Now, as it turns out, secret service wasn't too keen on the necessary pyrotechnics involved in my on-stage campfire, and in the end, secret service won the day.  But I wanted very much for the words of that song to mean something to you.  Words like "I want to linger / A little longer / A longer here with you."  Words like "It's such a perfect night / It doesn't seem quite right / That it should be my last with you." 

Last nights and last days have all but passed us now.  Four years ago, we waved goodbye to parents, realized that we were our own keepers, and tried our best not to abuse our rites of passage.  Sure, we gained 15 pounds, forgot to set alarm clocks, made all the mistakes we were supposed to make and that we were allowed to make while still being able to categorize them under the phrase "growing experiences." 

And now, as I gaze over the crowd of my classmates, I see memories and stories within each of you, many of which, you would not want me to repeat publicly.  Stories which, with the healing powers of time, will seem comical during our 20 year reunion.  We'll chuckle about these memories, and then you'll hesitantly lean over and say, "You know, we were wild back then.  But the thing is, my wife doesn't know about the streaking incident, so if you could just keep that part quiet for me?"  Don't worry you two in the third row, you know who you are, I'll keep it quiet for you.  That's what friends are for. 

But what's important here is that when I say that I want to linger a little long here with you, it's more than a song or a gesture.  Excluding the camp fire, we are ending the equivalent of what has been a four year long summer camp experience.  We still scrape knees, hide calamine lotion and we've all come down with cases of fungal problems of which this is neither the time nor the place.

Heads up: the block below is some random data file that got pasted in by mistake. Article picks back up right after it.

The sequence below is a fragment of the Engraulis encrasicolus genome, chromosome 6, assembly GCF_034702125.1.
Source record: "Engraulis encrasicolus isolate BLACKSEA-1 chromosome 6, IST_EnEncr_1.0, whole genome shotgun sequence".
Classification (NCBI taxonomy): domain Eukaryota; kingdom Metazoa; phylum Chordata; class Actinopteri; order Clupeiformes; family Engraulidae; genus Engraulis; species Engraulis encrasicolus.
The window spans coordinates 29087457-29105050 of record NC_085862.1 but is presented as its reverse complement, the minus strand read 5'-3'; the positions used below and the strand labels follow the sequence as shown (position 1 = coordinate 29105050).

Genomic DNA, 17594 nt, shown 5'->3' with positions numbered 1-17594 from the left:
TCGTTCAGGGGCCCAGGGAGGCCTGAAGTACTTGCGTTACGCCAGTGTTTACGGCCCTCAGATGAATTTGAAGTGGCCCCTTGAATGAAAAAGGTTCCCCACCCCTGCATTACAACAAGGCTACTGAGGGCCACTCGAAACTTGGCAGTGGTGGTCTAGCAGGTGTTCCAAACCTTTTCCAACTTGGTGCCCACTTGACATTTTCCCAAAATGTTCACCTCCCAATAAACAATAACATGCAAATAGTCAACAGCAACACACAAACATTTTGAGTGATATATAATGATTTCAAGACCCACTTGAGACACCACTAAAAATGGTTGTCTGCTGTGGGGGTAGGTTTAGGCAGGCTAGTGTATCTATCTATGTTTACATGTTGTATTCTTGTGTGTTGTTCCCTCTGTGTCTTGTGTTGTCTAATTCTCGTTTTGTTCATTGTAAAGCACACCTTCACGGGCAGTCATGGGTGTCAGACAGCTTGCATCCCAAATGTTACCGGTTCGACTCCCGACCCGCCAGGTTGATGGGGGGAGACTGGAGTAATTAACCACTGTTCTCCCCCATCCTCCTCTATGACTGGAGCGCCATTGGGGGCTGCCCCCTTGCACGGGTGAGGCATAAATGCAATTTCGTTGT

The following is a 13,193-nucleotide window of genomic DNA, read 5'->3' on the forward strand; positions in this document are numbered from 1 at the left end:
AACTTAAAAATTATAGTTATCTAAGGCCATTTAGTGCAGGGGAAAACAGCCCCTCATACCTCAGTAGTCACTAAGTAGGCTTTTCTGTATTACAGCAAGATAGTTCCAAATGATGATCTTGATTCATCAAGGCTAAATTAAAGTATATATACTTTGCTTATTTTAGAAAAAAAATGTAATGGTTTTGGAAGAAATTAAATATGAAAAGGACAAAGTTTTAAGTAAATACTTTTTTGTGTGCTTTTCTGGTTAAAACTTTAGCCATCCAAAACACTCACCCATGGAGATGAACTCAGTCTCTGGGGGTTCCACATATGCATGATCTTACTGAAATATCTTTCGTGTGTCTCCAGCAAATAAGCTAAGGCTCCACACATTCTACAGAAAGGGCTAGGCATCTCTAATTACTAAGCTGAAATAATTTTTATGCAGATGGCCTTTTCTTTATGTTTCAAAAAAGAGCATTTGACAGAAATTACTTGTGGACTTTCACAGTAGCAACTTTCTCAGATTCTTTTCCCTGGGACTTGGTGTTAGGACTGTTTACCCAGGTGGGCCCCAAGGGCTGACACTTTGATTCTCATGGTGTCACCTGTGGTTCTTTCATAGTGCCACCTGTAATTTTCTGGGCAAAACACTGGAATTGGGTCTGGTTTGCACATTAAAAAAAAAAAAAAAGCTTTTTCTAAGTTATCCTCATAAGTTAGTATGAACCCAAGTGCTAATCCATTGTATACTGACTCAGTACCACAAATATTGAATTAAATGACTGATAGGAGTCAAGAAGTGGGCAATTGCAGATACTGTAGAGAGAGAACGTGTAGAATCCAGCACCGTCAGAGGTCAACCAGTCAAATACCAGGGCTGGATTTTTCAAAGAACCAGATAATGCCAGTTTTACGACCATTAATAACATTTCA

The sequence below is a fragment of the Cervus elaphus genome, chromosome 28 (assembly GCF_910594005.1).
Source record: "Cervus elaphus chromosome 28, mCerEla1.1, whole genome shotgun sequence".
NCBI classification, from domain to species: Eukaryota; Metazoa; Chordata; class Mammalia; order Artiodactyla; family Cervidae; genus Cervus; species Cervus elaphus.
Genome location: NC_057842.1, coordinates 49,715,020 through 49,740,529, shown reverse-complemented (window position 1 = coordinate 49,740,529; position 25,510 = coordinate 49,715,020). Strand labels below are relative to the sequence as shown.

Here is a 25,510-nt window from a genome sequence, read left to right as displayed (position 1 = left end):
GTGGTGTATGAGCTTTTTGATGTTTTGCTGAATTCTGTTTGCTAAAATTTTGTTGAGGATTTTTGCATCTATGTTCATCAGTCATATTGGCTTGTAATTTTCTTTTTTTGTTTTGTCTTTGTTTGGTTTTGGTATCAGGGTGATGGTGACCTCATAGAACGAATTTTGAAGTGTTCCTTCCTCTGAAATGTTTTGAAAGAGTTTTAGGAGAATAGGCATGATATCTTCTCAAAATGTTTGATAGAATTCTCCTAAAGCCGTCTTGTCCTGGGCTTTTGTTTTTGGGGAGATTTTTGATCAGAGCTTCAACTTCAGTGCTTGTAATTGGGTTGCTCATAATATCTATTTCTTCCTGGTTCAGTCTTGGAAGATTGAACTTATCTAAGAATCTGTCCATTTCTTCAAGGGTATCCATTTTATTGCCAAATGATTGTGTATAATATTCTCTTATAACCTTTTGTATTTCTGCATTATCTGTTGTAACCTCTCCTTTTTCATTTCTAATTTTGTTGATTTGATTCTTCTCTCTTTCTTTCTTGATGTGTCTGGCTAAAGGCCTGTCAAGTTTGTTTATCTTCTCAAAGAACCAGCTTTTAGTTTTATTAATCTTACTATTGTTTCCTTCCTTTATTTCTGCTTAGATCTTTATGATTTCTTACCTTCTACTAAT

But now we're done, and the closest we can come to reclaiming what was once ours, our glory years which end tonight at midnight, is not to linger around the campus, overstaying our welcome and hoping nobody notices that suddenly we're 37 years old and ordering breakfast bagels from the Gizmo.  But rather, we reclaim what is ours by proving ourselves to ourselves. 

Let us not sit idly in our parents basements.  Let us not be held captive by a fear of failure.  Let us rise up from our futons, let us rip our Pink Floyd posters from those sheetrock walls, and let's kick the basement boiler once, the washing machine twice, and say adios to the mildew-infested habitat which we shared with the cat and the litter box. 

Truthfully, I have never known so much talent assembled in one location.  And though I've known it for years and I've seen it for years, this is the first time I haven't taken it for granted.  Tomorrow morning this talent will have been dispersed back throughout the country and the world, and this thought gives me great confidence in the future.  We have obligations and responsibilities, but they are not only to ourselves, but to the people who sit on either side of us. 

As is required by Illinois statute 21.58C, we will end this graduation speech as all graduation speeches end? with a quote that is only partially relevant and only half understood:

We stand on the shoulders of giants.  Isaac Newton. 

Now I ask each of you to jump off of those shoulders, spread your feet equidistant to your chest, and prepare yourselves to assume the role of giant.  And let us support others as they rise up on our shoulders.  I've heard the view is quite lovely from there. 

Thank you all.  You've been a family to me.

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Printed on Tuesday, November 21, 2017